Janney chose not to seek re-election in 2014 after serving 12 years as sheriff and is currently the director of the Community Adult Rehabilitation Center, the Cecil County Detention Center’s work release program.
On Friday, Janney said he was approached by members of the True Health Chesapeake team last year. With 37 years of law enforcement experience in the Maryland State Police and Cecil County Sheriff’s Office, along with some time as a loss prevention officer as a side job, Janney said he was excited by the idea of a new challenge.
“This team of investors was putting their team together and my name popped up, because security plays a very important role in this
application process,” he said, noting the initial contact was made through Dan Whitehurst, a former Cecil County developer for Clark Turner Homes and member of True Health Chesapeake’s investment team. “So I sent in a resume, and they called me in. They interviewed me and I interviewed them, because I wanted to make sure it was done by the book, professionally. I walked away thinking this was a topnotch team.”
Janney, who actively testified against the decriminalization of marijuana as the county’s top law enforcement officer, said he remains against the legalization of pot, but has come to recognize its benefits as a prescription drug.
“I’m not for recreational, but I do support medical,” he said. “I knew people who were dying of cancer and this was something they could have used to ease their pain. And there’s other instances where it can treat epileptic seizures in children.”
The fact that True Health Chesapeake is led by developer Joshua Dresher, whose family’s Dresher Family Birthplace in Bel Air was where Janney’s grandson was recently born, helped the former sheriff grow comfortable with becoming attached to the project, he said.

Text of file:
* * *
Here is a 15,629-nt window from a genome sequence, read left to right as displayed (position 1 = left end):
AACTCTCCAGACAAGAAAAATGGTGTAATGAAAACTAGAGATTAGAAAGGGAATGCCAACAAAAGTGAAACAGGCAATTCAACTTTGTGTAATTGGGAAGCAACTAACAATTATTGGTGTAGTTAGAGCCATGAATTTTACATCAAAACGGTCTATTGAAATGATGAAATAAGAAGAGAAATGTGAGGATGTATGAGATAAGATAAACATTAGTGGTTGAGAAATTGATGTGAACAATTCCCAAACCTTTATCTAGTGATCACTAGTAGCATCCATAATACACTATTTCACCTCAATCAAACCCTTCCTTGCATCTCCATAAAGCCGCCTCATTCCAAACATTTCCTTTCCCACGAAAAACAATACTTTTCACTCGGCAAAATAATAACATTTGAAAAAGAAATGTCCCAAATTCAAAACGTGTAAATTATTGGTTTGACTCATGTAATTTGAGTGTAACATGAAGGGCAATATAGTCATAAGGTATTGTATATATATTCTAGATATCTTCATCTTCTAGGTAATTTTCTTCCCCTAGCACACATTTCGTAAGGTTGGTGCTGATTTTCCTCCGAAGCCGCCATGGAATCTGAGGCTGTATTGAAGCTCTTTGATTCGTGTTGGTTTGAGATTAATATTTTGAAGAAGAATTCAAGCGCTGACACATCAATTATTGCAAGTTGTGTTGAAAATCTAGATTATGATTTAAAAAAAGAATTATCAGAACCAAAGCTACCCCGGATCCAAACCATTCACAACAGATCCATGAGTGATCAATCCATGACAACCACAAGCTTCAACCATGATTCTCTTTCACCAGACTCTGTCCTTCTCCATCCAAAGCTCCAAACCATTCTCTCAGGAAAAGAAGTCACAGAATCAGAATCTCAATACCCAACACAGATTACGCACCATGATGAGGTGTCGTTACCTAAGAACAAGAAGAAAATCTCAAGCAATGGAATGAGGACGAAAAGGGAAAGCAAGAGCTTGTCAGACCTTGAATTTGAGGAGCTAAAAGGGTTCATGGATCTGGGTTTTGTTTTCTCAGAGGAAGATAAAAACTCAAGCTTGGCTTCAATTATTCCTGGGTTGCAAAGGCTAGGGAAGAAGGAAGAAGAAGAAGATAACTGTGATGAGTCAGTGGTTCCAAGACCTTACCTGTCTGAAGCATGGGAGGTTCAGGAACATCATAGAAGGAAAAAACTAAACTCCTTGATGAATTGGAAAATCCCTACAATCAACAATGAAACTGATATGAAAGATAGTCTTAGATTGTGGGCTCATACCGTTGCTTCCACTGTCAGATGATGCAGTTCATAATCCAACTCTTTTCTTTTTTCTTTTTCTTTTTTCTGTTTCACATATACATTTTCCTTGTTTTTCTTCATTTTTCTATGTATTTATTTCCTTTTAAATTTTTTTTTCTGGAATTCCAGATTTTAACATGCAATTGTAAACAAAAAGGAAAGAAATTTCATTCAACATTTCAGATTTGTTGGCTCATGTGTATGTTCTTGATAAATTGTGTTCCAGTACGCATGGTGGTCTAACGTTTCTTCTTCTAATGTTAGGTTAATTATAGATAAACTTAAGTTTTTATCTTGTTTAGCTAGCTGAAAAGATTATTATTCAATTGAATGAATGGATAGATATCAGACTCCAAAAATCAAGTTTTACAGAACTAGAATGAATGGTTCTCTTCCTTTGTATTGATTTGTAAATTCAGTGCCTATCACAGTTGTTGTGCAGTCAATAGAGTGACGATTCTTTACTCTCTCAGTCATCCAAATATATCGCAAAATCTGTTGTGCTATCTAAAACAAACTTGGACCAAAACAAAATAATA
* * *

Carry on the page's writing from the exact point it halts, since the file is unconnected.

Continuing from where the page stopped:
“He’s an entrepreneur, a Christian, just the kind of guy that you want to sit and listen to,” Janney said. “I made it very clear that because these regulations are so strict that I won’t deviate from them. And he said that’s why he selected me because he wanted it done by the book.”
Janney said that he believed the fact that the applicants are Marylanders rather than outsiders helps their application.
“We live here and our families are here, so we want to make sure this is done right maybe more so than someone coming in from California,” he said. “A lot of the applicants put in for every county and I think that sets the wrong tone for the commission. We know what we want to do.”
Cecil County Sheriff Scott Adams told the Whig last week that if True Health Chesapeake receives a license and Janney signs a contract to work with the company, he would ask the CARC director to step down.
“He was aware that was the stipulation going in. I can’t tell him he can’t do that, but if he was going to take that job than he would have to sever ties here,” Adams said.
As the announcements approached though, Janney said he believed his team had a good chance of success.
“I feel good about our chances,” he said. “I’m excited because I would be getting in on the ground floor of this in Maryland if we’re lucky enough to get a license.”